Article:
What Is The Difference Between MIDI and Digital Audio?


What is MIDI?

MIDI MIDI, or Musical Instrument Digital Interface is a collection of performance data that tell the electronic keyboard or computer what to play. A MIDI file contains a particular set of “instructions” to tell how an instrument should be played, when it should be played, and how loud it should be played. MIDI devices such as drum machines, music synthesizers, sound generators and sound cards can control the music and talk to each other using MIDI files.

The closest comparison to MIDI is the piano roll, a roll of paper that has “reading” holes to tell a player piano what notes should be played and when. A MIDI synthesizer is more advanced in terms of being able to play any sound recording, and can even create synthesized sounds from scratch. The MIDI format is universally accepted and can be easily modified by another synthesizer or MIDI device. A MIDI filename extension is .MID or .MIDI.

MIDI files have an advantage over digital audio files in size (often being 10k or less), but the same MIDI file can play differently on other sound cards. It is worthy to note that in order to play MIDI files on mp3 or CD players, you will need to create a digital audio recording of MIDI instruments playing the MIDI sequences. This process is called a “mixdown”, from which you can convert it to an audio format that a CD player can recognize.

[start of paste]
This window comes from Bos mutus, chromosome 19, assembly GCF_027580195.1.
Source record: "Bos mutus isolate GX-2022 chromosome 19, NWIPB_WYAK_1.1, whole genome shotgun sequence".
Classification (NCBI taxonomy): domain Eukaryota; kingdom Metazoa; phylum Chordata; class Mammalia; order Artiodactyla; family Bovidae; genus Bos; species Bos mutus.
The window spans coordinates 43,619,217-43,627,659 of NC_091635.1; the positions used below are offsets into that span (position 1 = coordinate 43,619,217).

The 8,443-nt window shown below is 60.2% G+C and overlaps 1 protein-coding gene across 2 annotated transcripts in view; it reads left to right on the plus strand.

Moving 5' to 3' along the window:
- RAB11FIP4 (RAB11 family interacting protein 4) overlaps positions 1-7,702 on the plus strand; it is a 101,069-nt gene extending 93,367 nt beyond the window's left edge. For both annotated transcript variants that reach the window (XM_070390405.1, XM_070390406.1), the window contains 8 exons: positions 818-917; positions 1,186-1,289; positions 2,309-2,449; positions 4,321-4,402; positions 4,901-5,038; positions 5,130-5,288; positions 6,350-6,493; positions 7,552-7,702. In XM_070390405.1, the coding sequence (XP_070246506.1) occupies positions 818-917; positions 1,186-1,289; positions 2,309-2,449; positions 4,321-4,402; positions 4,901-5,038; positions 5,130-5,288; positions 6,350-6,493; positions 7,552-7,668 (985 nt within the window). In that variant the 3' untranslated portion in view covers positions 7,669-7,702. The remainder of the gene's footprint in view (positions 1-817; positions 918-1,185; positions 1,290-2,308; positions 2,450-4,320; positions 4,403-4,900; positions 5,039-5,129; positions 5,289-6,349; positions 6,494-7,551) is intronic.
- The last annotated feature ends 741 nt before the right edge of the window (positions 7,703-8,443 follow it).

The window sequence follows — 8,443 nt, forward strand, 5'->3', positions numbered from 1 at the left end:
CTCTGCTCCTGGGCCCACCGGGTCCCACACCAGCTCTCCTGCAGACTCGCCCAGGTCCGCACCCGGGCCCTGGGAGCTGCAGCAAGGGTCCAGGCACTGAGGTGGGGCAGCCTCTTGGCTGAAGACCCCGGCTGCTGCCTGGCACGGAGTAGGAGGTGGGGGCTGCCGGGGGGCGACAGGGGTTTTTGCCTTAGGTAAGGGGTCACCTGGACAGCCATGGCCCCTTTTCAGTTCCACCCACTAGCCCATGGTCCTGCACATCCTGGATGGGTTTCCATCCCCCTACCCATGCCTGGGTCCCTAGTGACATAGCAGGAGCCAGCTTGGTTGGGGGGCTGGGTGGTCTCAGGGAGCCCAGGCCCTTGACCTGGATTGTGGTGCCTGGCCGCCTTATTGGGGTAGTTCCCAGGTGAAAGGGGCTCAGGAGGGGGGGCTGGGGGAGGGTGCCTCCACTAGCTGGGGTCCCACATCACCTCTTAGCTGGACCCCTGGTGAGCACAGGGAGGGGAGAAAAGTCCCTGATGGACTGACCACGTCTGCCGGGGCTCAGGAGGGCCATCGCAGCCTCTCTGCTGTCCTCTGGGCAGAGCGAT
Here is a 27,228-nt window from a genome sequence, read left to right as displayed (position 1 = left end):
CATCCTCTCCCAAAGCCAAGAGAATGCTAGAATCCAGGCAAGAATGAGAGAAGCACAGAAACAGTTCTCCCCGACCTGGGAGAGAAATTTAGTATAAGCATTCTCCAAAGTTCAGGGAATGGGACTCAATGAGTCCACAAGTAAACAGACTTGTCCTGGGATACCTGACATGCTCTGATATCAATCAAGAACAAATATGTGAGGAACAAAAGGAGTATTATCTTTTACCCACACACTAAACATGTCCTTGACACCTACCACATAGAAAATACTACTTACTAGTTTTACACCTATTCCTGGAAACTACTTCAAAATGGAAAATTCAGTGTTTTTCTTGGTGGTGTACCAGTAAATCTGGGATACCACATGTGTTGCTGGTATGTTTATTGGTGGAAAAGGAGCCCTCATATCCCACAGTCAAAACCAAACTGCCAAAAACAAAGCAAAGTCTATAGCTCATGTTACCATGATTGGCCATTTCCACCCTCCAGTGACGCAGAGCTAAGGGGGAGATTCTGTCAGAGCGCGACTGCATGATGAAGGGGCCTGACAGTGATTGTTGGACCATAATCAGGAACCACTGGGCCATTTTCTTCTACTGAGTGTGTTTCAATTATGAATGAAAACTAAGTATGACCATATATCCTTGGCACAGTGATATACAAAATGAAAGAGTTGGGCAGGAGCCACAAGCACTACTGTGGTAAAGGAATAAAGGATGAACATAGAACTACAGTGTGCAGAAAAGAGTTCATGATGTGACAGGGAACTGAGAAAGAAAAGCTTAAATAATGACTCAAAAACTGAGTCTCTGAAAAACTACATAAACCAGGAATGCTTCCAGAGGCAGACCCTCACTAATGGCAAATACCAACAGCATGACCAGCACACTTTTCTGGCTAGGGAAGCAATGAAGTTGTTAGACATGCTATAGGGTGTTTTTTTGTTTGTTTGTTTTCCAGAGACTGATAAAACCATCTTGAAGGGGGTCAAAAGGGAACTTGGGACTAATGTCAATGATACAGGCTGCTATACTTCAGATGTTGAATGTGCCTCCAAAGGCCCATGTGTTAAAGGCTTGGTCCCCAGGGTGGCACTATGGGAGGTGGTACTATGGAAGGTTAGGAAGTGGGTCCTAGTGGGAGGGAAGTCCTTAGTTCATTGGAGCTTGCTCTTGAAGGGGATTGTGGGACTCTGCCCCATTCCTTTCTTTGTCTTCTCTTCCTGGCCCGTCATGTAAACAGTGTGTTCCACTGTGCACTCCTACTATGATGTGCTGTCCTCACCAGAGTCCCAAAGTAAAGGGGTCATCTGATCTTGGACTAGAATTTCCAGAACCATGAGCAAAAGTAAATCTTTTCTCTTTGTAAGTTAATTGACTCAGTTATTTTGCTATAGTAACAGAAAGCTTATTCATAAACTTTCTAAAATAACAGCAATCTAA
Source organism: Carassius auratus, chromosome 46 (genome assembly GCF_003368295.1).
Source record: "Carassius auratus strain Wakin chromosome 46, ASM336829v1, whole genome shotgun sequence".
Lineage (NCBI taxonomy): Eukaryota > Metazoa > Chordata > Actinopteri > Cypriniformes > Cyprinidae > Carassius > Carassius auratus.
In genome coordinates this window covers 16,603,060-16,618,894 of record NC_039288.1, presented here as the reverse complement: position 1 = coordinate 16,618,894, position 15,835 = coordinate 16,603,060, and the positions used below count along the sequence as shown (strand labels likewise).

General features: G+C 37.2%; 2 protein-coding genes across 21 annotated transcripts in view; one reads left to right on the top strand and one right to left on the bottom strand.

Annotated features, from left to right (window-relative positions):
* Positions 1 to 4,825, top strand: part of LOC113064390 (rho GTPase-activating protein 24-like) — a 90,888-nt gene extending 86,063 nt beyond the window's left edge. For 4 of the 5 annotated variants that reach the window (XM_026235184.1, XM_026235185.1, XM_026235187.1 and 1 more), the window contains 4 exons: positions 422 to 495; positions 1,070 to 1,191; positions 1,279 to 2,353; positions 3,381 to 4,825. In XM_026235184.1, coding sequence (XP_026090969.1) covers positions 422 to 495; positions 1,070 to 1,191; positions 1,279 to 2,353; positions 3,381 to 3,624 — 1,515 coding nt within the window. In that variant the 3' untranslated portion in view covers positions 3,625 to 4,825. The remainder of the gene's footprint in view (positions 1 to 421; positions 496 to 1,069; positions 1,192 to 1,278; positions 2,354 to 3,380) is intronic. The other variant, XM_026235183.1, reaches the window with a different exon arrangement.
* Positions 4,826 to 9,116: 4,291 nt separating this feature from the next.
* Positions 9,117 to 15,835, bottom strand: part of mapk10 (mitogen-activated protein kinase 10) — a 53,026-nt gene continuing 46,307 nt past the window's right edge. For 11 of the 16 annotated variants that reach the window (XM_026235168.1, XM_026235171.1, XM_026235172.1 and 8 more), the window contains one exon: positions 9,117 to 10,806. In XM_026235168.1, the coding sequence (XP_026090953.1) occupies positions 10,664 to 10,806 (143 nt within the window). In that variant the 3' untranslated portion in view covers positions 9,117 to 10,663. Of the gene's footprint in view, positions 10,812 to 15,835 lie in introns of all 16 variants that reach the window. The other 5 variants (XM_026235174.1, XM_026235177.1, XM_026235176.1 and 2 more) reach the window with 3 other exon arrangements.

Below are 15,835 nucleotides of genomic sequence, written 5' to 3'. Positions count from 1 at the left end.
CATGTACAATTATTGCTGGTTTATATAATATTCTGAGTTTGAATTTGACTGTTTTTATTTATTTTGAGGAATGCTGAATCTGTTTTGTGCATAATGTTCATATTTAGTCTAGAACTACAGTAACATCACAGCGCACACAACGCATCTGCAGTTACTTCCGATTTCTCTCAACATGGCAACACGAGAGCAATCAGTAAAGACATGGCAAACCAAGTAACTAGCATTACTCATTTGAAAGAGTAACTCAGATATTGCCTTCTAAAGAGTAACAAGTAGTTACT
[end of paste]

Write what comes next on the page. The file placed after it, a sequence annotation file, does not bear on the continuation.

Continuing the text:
What is Digital Audio?

AudioScreenDigital Audio is somewhat like a container that can record and play back sound. Think “tape recorder” in an electronic format, and you will have a good idea of what digital audio is. They can store all kinds of sounds (not just from MIDI devices), then reproduce the same sound when you play it on machines that recognize these digital audio files. A digital recording is a high fidelity recording of sounds that happened in the real world, and not just a string of commands instructing a sound generator what to play.

Digital Audio files can be modified in a way that you can change the overall tone quality. You can make them sound softer or louder on playback; you can edit or even add in some sounds along the way. You can’t, however, change the instrument sounds recorded (for example, you can’t modify a recording of an electric guitar and change it to a saxophone).

Digital audio files are great for reproducing music and sounds faithfully, but sound fidelity comes at a price- they have large file sizes and can take a while to download.